Second, I can be farily certain that you want to advance a young universe position but do you realize that in doing so you have posted an article from Hugh Ross who believes in a billions of yoear old universe? I hardly think you would agree with him. In addition, the only "evidence" we get to support Ross's assertion is a quote from a scientist closely aligned with Fred Hoyle (see MDK above) who believes in a steady state universe. We get nothing to support the assertion that scientists are abandoning inflation in droves.

    I am not sure what the Shakespeare and monkeys statement has to do with an alternative theory to inflation, but I can think of one alternative. Go to Google and search on "Ekpyrotic Universe" if you are interested.

    This really is not the right place to get into any debate about the Big Bang itself. We can leave that until the proper forum is reopened.
     
  15. HankD

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    Who is causing the debate? There is no debate, I answered the following question Ben directed at me (along with the with the monkey/typewriter Shakespeare analogy).

    Please note he asked concerning "atheists"
    I answered: Chance and the fixed laws of the physics. This is what I was taught and believed years ago as an atheist. There is no debate, he wanted an answer and I gave him mine since he directed the question to me personally.

    Do you have an alternative answer for Ben concerning the atheists view of the origin of the universe in your own words that we can all understand?

    HankD
     
  16. Gina B

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    Hank, there doesn't have to be a specific forum open to discuss the issue. It's still a topic that many are interested in, and that forum was a bit above most of us to jump into and understand.
    There are a number of Christian evolutionists, so it's not a matter of not fellowshipping if a Christian evolutionist and a Christian young earth creationist or someone in the middle to ask each other questions. I saw no debating in this thread, and in fact already asked for the discussion to be taken elsewhere so it can continue as this forum is mostly dedicated to new news and most topics don't last more than a few pages.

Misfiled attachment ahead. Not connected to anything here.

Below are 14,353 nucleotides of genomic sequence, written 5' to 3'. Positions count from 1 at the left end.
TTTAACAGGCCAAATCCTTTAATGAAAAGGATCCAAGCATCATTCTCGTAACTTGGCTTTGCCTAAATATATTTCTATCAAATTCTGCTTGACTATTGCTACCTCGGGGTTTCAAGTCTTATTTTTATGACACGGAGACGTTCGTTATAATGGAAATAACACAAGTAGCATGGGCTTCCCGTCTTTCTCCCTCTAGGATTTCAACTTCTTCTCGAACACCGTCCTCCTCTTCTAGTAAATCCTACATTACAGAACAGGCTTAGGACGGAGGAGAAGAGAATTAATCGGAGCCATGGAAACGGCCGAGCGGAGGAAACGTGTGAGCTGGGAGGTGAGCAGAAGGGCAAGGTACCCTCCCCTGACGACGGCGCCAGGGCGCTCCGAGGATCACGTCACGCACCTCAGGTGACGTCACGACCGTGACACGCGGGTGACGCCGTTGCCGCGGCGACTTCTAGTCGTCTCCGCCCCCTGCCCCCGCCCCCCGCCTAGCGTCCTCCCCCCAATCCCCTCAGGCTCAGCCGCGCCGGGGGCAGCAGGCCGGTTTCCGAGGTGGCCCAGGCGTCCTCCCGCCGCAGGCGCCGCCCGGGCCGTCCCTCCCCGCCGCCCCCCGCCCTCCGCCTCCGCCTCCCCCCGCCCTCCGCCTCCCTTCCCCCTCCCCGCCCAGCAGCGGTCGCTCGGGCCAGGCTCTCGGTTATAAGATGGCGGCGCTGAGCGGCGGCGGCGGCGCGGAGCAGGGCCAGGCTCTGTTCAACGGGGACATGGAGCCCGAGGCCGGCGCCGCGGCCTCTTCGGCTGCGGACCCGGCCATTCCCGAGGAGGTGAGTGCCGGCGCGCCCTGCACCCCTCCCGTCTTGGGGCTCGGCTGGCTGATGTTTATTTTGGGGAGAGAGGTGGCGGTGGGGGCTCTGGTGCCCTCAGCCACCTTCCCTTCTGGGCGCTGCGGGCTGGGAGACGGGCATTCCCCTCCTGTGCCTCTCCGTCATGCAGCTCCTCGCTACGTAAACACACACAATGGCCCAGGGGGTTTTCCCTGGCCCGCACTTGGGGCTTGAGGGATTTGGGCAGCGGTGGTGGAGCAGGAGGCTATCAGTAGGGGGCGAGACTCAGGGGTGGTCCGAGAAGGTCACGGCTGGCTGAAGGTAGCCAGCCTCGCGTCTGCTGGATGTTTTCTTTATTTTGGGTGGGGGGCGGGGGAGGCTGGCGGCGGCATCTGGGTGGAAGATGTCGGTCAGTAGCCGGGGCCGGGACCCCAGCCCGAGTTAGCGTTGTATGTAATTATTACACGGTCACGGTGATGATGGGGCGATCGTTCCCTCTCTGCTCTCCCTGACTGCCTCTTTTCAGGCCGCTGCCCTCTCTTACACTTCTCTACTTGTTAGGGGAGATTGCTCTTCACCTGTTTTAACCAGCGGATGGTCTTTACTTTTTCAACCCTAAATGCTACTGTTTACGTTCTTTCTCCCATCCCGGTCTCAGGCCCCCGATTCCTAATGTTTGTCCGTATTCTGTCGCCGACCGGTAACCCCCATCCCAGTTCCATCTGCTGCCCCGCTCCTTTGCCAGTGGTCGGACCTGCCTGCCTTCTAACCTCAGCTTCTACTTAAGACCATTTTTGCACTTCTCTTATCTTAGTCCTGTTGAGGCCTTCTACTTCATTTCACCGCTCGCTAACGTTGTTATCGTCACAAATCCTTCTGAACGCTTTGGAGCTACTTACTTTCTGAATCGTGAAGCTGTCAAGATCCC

Gina
     
  17. Johnv

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    Evolution is a bioligical theory. The Big Bang is an astronomical theory. The two fields are not related.
     
  18. HankD

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    OK Gina,

    I'm not sure of the where to make the disctinction between discussing the news and our own opinions concerning the validity of said news.
    I'm sure you will let me know when I've crossed the line [​IMG]

    BTW johnv, IMO they are related, they are both about "origins".

    The origin of the universe.
    The origin of life.

    HankD
     
  19. InHim2002

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    Thanks for that info Mark - interesting!
     
  20. UTEOTW

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    I'm just giving my opinion that this is the kind of topic that leads quickly into debate and I think there are (or were in the case of this topic) more appropriate places on this forum for debating than a fellowship forum. I think, my opinion, that some of the above posts were "debating" and that course could have been predicted just by seeing the first post.

    It's a good question, and I have to answer no. I do not think I could give a reasonable answer in language we can all easily understand because it is too complex of a subject and I have neither the expertise nor the eloquence to do it. Plus, I'd rather not try and speak for atheists.

    But I must disagree with the original premise of the question. There has been no evidence presented that scientists are fleeing the Big Bang theory. My unsupported opinion is that the vast majority of scientists, especially those who have some relevent study in the field, both atheist and Christian, accept that Inflation is the best explanation of the data we have. I am open to changing that opinion. With the right data, of course.

    As far as alternate theories, I tried to send you in the direction of Brane Theory. It does not replace the Big Bang so much as it replaces the infinite density of the beginning with two colliding membranes. As I said, if you are interested in brane theory, search on "Ekpyrotic Universe." I've given you most of what I know on it. ;)